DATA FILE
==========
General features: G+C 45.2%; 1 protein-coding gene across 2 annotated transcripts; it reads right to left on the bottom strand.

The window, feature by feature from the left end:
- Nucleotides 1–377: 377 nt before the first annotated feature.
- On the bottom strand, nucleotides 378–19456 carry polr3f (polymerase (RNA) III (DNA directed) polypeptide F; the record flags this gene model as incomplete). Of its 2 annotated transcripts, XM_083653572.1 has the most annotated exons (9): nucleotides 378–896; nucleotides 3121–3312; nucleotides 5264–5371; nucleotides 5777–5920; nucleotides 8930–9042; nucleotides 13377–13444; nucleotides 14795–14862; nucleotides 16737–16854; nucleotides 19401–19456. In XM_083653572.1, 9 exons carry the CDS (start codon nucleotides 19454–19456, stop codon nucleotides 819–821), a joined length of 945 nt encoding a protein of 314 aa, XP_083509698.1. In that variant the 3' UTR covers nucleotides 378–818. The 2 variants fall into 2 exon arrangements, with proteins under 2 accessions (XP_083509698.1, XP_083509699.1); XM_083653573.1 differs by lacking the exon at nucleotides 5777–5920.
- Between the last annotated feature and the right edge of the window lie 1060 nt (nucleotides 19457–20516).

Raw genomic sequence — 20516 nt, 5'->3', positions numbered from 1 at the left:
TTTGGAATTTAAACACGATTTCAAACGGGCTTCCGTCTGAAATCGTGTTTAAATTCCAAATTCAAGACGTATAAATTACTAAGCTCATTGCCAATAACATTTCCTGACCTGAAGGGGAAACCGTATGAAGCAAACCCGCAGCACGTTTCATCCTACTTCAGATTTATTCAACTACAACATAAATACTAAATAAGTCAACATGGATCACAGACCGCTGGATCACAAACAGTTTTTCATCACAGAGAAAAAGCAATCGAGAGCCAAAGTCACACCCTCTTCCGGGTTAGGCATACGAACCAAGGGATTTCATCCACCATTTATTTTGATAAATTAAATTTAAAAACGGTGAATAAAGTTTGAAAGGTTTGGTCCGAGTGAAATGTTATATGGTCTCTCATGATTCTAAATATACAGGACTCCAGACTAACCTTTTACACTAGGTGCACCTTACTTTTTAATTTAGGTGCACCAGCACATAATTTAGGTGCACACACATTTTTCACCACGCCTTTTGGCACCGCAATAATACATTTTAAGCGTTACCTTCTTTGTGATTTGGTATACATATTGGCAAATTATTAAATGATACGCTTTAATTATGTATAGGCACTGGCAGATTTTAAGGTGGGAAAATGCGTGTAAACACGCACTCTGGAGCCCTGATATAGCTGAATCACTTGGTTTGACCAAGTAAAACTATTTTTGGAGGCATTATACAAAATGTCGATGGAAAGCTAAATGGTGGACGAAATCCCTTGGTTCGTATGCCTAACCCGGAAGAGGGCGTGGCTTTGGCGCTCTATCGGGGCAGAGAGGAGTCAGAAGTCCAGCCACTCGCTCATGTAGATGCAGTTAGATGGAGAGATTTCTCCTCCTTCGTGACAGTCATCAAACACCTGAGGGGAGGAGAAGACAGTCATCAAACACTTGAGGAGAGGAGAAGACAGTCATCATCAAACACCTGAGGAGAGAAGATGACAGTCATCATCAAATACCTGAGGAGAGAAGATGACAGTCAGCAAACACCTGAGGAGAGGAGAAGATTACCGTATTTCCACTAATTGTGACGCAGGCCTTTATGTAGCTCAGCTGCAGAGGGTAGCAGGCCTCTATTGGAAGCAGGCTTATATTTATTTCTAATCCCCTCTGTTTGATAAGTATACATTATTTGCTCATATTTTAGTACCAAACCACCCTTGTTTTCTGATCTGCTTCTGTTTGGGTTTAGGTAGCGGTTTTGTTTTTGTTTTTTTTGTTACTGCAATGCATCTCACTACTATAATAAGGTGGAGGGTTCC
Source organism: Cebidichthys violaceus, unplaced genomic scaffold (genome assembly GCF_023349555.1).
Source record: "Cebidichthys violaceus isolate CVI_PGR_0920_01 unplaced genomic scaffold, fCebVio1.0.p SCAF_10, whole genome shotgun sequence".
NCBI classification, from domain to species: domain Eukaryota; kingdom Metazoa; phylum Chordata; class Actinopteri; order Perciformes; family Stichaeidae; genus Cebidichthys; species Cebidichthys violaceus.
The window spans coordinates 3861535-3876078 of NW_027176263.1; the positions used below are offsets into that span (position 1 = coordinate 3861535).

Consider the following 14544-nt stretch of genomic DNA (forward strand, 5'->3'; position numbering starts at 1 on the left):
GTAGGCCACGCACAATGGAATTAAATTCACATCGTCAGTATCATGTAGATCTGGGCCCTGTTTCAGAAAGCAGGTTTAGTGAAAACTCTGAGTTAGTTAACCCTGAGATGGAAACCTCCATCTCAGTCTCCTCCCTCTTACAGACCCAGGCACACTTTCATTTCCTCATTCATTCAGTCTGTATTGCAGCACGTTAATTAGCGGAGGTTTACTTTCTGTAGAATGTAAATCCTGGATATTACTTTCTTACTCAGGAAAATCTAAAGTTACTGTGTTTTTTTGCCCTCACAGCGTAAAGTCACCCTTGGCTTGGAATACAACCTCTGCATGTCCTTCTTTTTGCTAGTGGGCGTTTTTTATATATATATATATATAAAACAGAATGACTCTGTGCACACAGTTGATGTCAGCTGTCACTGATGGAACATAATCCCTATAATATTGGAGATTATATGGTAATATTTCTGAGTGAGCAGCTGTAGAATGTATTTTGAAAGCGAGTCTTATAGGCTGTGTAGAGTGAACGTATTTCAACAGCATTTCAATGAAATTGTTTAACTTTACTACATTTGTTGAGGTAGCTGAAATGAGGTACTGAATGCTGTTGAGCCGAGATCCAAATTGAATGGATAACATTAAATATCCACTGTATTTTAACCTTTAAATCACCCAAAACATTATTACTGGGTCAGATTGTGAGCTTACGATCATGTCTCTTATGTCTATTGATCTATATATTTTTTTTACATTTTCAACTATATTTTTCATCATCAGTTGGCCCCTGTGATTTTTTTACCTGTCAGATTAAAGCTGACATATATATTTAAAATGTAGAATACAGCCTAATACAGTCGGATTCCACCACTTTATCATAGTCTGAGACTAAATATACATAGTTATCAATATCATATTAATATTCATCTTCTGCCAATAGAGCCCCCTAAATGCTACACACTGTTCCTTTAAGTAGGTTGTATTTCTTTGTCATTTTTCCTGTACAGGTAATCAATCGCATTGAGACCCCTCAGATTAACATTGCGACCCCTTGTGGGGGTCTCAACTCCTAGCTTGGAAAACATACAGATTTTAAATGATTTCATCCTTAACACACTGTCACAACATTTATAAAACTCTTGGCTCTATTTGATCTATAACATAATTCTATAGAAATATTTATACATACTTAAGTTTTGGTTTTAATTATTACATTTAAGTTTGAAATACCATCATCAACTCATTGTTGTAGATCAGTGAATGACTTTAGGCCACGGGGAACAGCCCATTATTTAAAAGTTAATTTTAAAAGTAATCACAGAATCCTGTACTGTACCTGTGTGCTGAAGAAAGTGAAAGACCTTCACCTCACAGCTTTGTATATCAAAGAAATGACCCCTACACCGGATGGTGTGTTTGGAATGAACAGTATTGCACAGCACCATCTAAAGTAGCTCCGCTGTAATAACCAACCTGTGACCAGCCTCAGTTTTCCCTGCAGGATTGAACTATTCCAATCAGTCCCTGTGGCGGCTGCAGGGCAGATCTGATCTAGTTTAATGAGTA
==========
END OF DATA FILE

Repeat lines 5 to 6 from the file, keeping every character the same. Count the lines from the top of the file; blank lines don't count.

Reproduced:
- Between the last annotated feature and the right edge of the window lie 1060 nt (nucleotides 19457–20516).

Raw genomic sequence — 20516 nt, 5'->3', positions numbered from 1 at the left: